Playwrights' Perspectives

Playwright's Perspective: The Treasurer

By Max Posner, Playwright

Before our final workshop of The Treasurer, I board a bus to visit my grandmother. I’ve been readying the play for production, but she does not know it exists. Late at night, toiling over her favorite phrases, a fact starts bobbing:  

I’ve given much more time to this play than to her. 

I’ve spent her last cogent years on it.

I know I will fail, but I’m on the bus to reverse this fact. I will spend the day with her. I’ve made no other plans. I will tell her about the play. We will see how far we get. 

I should have come sooner and more often, but there are reasons for my negligence. I was raised 2,000 miles from her. She always felt she was an inadequate mother. My father feels he is a defective son. I was born with permission to be a bad grandson. Guilt is hereditary.

I enter the assisted living facility, approach the reception desk, sign in. The receptionist tells me her room number. I wander through the Memory Support Neighborhood, which is not a neighborhood but a hallway. The name of each resident decorates their door. It’s like a freshman dorm, only here the carpet is laced with fading flowers. 

I reach Room 121. I knock. I wait. 

It is unlawful to barge into a person’s home unannounced. It feels particularly criminal in my case, as I’m already in the midst of a largescale violation of her privacy, protected only by the vague hope that we are not punishable for our art. 

I knock a few more times. I wait a few minutes. I decide to open the door. 

She lies asleep on her bed, fully clothed. Nana, I say. She doesn’t stir. I say it louder. She’s sleeping harder than I’ve seen a person sleep. I approach her body. I stop, unsure of what comes next. I don’t touch her. I exit.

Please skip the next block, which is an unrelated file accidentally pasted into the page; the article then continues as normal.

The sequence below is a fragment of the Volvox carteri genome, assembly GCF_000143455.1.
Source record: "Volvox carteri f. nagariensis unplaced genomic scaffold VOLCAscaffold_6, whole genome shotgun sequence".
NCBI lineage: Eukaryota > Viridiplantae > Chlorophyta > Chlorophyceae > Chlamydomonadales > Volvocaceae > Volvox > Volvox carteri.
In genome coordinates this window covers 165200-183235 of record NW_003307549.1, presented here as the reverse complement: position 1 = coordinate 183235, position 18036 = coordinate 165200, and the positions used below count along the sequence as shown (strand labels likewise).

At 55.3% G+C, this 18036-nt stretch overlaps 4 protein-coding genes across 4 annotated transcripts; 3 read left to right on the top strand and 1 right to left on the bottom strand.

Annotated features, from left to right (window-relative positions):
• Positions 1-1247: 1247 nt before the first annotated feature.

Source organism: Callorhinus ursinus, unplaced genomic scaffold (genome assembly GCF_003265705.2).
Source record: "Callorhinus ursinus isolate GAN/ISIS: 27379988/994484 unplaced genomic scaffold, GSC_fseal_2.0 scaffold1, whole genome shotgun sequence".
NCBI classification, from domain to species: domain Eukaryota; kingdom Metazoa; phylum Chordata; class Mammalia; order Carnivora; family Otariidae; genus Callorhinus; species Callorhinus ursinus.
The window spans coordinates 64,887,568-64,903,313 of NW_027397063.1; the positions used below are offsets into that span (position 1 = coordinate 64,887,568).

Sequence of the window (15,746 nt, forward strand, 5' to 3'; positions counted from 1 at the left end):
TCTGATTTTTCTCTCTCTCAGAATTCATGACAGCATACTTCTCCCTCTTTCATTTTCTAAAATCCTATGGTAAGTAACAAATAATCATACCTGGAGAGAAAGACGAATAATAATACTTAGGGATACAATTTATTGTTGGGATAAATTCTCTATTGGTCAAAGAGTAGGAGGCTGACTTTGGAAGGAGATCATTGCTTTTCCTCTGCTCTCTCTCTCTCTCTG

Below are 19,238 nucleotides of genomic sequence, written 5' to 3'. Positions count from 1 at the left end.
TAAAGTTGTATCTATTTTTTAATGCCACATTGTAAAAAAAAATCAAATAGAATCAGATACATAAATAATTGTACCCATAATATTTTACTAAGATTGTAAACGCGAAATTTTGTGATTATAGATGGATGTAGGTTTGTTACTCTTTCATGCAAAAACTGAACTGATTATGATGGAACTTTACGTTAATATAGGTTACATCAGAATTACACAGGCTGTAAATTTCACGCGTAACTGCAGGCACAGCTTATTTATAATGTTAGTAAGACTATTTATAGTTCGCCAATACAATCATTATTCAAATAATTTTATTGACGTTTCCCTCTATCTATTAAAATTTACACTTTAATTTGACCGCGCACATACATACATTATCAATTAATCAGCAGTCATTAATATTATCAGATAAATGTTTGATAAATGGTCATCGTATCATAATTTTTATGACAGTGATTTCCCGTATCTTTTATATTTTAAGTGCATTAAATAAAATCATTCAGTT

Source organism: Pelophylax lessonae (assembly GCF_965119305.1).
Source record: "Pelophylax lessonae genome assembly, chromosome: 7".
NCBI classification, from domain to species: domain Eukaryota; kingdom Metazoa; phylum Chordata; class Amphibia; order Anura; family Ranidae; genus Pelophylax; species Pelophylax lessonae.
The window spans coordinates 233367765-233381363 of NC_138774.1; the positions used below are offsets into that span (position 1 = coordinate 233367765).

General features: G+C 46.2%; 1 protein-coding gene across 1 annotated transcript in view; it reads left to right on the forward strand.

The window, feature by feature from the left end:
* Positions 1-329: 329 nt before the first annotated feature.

Then, I repeat the entire process. The knocking. The waiting. The entering. The looking at her sleeping body. The chanting of the word Nana. But, again, nothing. 

It is unlawful to barge into a person's home unannounced. 

In order to wake her, I will need to touch her. I bring my fingers to her calf. She gasps, spasms, wakes in terror. I tell her who I am, but it doesn’t quite register. She thinks I’m here to begin her unwanted physical therapy. I tell her I’ll return in a few minutes. 

I enlist a staff member to enter with me and provide context. I sit on a chair beside her bed. We begin to chat, still strangers, but warm now, aware of a genetic connection. I tell her I’m a playwright. She asks if anyone is taking my plays. I tell her they’re starting to. 

I ask about her life, her dogs, her jobs, her husbands. She doesn’t remember them. Very recently she gave into the dementia and stopped playing along. I’ve been thinking about you so much, I say. She encourages me to have fun with my job. It’s an unpredictable thing, I tell her, it’s not like being a doctor. It’s not like anything, she says. 

Then she begins repeating: well, thanks for coming by, it’s so nice of you to visit, thanks for taking the time to come by, I hope you have a wonderful day. I delay and delay, and then take the hint, say goodbye, and leave. I look at my phone. Our visit lasted only seven minutes. I knew I would fail, but I failed more than I knew.

As I exit, I hear the strumming of music from down the hall. The neighborhood is having a music circle. I rush back to her room. I ask her to take me to the music. Confused, she agrees. She is not thrilled to walk down this very long hallway, her knee hurts. She’d rather sit in the chair outside her door. But, she walks, slowly. I hold her arm. The walk lasts five minutes. The music is getting louder and louder, I say. Because we’re getting closer, she says. 

Her neighbors are gathered, vigorously shaking their shakers, beaming at the music therapist who is halfway through “O Susannah.” My Nana tells everyone how beautiful they sound. I record this. I don’t tell her I’m recording.